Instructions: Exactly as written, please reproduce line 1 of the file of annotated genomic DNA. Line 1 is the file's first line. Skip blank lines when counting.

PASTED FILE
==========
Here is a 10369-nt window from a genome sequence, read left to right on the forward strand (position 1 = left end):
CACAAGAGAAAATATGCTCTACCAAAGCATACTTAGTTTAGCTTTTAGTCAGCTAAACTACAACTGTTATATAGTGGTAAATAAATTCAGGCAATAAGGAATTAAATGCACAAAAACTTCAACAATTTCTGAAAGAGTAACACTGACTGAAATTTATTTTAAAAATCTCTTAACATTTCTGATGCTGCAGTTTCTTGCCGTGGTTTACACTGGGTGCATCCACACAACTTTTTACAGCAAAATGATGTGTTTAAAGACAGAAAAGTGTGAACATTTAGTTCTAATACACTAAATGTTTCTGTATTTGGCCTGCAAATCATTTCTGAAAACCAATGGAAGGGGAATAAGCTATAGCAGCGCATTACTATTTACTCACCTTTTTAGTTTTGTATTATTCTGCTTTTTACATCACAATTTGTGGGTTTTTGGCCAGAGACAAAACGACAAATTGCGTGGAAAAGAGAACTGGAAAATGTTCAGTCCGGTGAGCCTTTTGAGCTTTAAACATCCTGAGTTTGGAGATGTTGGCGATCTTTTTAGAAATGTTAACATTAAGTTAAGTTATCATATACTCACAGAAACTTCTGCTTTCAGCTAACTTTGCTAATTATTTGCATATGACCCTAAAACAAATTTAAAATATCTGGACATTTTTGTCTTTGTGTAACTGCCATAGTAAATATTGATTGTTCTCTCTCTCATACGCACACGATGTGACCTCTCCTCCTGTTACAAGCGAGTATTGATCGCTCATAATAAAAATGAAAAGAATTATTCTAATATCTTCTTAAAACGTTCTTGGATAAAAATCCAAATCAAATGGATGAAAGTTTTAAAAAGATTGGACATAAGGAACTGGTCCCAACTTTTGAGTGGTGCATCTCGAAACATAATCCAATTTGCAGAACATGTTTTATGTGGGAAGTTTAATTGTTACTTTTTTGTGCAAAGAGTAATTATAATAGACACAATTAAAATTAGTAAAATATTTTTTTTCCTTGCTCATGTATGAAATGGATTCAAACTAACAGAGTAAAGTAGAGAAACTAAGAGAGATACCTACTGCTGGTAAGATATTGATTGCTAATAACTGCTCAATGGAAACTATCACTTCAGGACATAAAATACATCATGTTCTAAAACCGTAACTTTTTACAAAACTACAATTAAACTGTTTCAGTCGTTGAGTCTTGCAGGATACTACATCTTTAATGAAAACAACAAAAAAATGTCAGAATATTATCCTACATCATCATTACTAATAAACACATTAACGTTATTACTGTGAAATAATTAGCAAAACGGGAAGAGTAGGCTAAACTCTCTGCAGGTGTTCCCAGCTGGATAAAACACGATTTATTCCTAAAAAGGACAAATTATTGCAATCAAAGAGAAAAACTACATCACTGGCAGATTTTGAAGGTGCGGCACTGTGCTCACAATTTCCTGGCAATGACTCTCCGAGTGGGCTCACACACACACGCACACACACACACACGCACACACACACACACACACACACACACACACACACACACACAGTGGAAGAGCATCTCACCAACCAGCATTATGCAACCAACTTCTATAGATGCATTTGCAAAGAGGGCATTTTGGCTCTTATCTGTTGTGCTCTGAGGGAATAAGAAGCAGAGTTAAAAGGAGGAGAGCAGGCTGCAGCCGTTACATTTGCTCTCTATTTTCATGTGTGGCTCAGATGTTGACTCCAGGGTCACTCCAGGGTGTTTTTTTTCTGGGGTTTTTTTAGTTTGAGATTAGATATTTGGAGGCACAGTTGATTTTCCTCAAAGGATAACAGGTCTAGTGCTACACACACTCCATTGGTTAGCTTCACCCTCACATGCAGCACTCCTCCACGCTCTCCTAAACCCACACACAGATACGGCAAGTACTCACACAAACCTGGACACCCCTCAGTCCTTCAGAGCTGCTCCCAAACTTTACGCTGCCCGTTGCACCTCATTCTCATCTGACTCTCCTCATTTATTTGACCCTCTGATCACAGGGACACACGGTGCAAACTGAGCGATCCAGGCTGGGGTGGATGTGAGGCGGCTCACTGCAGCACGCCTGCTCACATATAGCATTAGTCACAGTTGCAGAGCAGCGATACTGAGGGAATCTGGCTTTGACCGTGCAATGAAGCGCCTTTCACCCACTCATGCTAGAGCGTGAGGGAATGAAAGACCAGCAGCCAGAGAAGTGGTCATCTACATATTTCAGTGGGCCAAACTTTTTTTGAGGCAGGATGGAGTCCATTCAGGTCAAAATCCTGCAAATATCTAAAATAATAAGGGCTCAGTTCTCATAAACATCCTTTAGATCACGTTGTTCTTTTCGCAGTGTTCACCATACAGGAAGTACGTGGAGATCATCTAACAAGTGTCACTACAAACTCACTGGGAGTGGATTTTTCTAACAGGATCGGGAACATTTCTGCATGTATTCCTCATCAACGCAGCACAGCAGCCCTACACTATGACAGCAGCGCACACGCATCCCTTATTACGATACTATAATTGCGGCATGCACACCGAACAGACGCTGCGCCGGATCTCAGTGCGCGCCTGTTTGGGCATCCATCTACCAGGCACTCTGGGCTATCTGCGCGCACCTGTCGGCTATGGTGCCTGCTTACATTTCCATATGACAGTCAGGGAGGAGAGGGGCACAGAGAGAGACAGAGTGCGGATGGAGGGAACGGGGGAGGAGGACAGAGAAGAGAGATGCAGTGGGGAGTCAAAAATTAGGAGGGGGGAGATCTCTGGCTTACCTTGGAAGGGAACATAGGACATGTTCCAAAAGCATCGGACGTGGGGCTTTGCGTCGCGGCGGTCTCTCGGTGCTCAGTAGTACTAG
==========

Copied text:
Here is a 10369-nt window from a genome sequence, read left to right on the forward strand (position 1 = left end):